When Google comes to your door – or your digital door – and tells you they’d like you to join their collective, generally you say yes, let’s do it! That’s what Behavio has announced they’ve done this week. Behavio is a company that was Knight Foundation funded and aimed to develop apps that would accurately
Tag Archives: Connects
This week the folks at Jawbone have made their UP band a more social device with an update to its iOS app and connectivity with Facebook Open Graph. The Jawbone UP device itself is out on the market now and has been for some time – $ 129 for a lovely little strap that fits around
Children love technology, especially tablets such as the iPad. The huge number of educational and entertainment apps available for kids on the Apple iPad means that parents can give their kids an early start on learning all sorts of important information while the kid thinks they’re playing games. The problem for parents is that children
Heyzap has added a cool new feature to its social platform for mobile games — the ability to actually start playing games with other users.
The app already allowed users to check-in to games that they were playing (either manually in the Heyzapp app, or automatically through its many SDK integrations), to earn badges, and to find other players and games. However, in order to actually start playing a game with someone else, users had to manually share their in-game usernames with each other. That’s something “tons of users” were doing, says co-founder Jude Gomila, but it’s not exactly a graceful solution.
Live traffic info likely prevents many a clenched fist meeting steering wheel every single day. A new trial scheme in Frankfurt Germany, however, could prevent even more unnecessary road-rage. The project involves 120 vehicles from a range of manufacturers, loaded with “car-to-x” technology. Cars will communicate with each other, and with general infrastructure, in an attempt to make roads safe and less congested. As well as basic location data, other tools include a brake light that advises the car behind it once activated, and an obstacle warning system to share information on the presence and location of hazards — as well as what those blockages are. The project is a collaboration between Universities, research institutes, telecom providers — and of course — the auto industry. We’re keen to see how the trial turns out. Even if it’s just to lower our next taxi fare.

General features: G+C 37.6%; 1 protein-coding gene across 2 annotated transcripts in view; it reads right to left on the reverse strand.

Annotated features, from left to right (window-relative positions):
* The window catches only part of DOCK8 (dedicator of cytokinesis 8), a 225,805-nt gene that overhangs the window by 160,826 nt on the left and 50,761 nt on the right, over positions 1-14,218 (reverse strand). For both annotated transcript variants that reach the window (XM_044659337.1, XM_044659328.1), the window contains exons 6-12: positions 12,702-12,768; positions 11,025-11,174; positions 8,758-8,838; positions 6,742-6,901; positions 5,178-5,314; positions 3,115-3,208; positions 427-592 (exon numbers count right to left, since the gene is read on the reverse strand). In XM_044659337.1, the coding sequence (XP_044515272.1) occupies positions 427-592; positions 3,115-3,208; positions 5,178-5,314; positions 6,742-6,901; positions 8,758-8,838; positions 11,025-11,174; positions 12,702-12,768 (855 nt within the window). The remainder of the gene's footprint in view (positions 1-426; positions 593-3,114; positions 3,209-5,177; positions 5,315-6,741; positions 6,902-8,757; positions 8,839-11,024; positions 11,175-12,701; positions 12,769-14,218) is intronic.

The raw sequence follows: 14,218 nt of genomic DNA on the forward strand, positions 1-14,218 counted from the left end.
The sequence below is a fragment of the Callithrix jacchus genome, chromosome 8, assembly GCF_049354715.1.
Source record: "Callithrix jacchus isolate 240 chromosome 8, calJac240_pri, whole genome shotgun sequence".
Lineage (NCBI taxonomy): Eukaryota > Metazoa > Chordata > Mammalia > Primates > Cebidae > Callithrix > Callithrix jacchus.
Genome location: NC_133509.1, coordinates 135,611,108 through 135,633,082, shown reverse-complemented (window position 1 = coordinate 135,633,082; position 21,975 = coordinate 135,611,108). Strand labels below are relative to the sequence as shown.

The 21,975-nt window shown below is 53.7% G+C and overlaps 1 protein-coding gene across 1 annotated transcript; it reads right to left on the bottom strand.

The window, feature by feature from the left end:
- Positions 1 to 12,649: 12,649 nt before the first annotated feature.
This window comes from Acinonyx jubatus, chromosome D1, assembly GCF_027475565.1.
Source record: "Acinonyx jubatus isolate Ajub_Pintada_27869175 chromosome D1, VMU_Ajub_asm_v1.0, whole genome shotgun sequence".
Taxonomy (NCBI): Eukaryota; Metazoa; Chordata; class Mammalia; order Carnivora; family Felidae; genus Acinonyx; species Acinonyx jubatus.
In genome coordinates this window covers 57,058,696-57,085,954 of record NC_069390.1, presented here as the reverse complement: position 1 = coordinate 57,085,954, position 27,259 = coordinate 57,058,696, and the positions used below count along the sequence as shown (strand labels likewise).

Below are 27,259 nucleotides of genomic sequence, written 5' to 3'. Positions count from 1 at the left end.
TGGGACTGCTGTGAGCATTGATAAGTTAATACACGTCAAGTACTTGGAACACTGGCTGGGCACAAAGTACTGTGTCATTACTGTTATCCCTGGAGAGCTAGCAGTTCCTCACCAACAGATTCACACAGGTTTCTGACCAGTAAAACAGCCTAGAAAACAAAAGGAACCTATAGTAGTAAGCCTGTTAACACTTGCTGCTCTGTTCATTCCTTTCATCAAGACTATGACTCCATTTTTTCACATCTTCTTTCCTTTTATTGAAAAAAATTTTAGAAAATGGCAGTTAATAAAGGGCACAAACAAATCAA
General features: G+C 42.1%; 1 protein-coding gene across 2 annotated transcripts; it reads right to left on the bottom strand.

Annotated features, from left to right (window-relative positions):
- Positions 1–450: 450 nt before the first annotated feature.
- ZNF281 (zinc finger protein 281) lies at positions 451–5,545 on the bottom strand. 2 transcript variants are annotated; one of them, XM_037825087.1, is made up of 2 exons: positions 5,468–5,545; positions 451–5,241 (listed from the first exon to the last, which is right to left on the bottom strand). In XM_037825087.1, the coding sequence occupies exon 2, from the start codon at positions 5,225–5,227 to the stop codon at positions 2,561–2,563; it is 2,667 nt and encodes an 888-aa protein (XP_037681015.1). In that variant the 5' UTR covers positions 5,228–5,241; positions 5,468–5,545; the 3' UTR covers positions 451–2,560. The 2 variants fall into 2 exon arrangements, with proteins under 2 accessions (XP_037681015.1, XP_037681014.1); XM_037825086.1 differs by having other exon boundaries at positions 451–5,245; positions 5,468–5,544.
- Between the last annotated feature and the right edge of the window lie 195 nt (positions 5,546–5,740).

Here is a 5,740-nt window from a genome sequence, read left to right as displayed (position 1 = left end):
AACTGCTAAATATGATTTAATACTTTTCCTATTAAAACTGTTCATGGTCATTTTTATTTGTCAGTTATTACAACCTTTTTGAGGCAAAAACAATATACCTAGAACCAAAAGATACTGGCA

Filed under: Transportation
Those looking to hone their own olympian body in preparation for this year’s Games can grab Adidas’ miCoach title for both Xbox 360 and PlayStation 3. Tapping into both consoles’ respective motion-sensing cameras (and Adidas’ own sensors and units), there are six sports to dabble in, with over 400 different exercises that can be synced with existing miCoach accounts. There’s also a raft of Adidas-emblazoned athletes to takie you through those motions. The games are priced up at £21 (around $ 32) a piece in the UK, but American indoor athletes can expect their version to arrive around July 24.
Hewlett-Packard's Autonomy subsidiary will release an add-on component to link the company's IDOL flagship search software to the Apache Hadoop data processing platform, it announced Monday as part of its HP Discover user conference this week in Las Vegas.
timeRAZOR, the D.C.-area startup which raised $ 3.4 million pre-launch to build a better events finder, has arrived today on mobile. The new apps, available for both iOS and Android, work by using your phone’s geolocation features combined with a built-in recommendation engine to help suggest nearby events that you may have otherwise missed. It also integrates with your phone’s built-in calendar, to suggest events taking place near your out-of-office meetings and social appointments.
One of the more interesting PC accessories of the last few years was the now-infamous Optimus keyboard, which replaced every key with a tiny display that could be customized for games and software. At $ 1500, it was kind of a stretch. More recently, Razer’s Blade laptop and an unreleased keyboard have integrated a touchscreen and LCD keys, though also at a premium. But why haven’t we employed the high-resolution touchscreens we all carry around with us – our smartphones?
Roccat, a PC gaming brand that has been expanding into the states, has put together a free app that acts as a sort of window into your PC, letting you monitor your components, create custom key layouts for games, and more. It’s a geek dream.
NEC did it again: about 11 months after unveiling the world’s slimmest smartphone at that time, the company is ready to release another super-thin Android phone with a set of impressive specs (via Japan’s biggest mobile carrier NTT Docomo). Dubbed MEDIAS ES N-05D [JP], the handset will hit Japanese stores in February or March this year.
Casio Japan is planning [JP] to roll out the G-SHOCK GB-6900 on March 16 next year, a wristwatch that connects to certain smartphones via Bluetooth LE (LE=low-energy, a standard that’s baked into Bluetooth 4.0). The device will be compatible with the Medias LTE N-04D Android phone from NEC (to be released next year) and NEC’s Medias PP N-01D.
Casio says that the G-SHOCK not only synchronizes the time with the phones but also shows incoming calls, emails, or SMS on its display. Users can also switch their handsets to vibration mode by pushing a button on the watch or set alarms.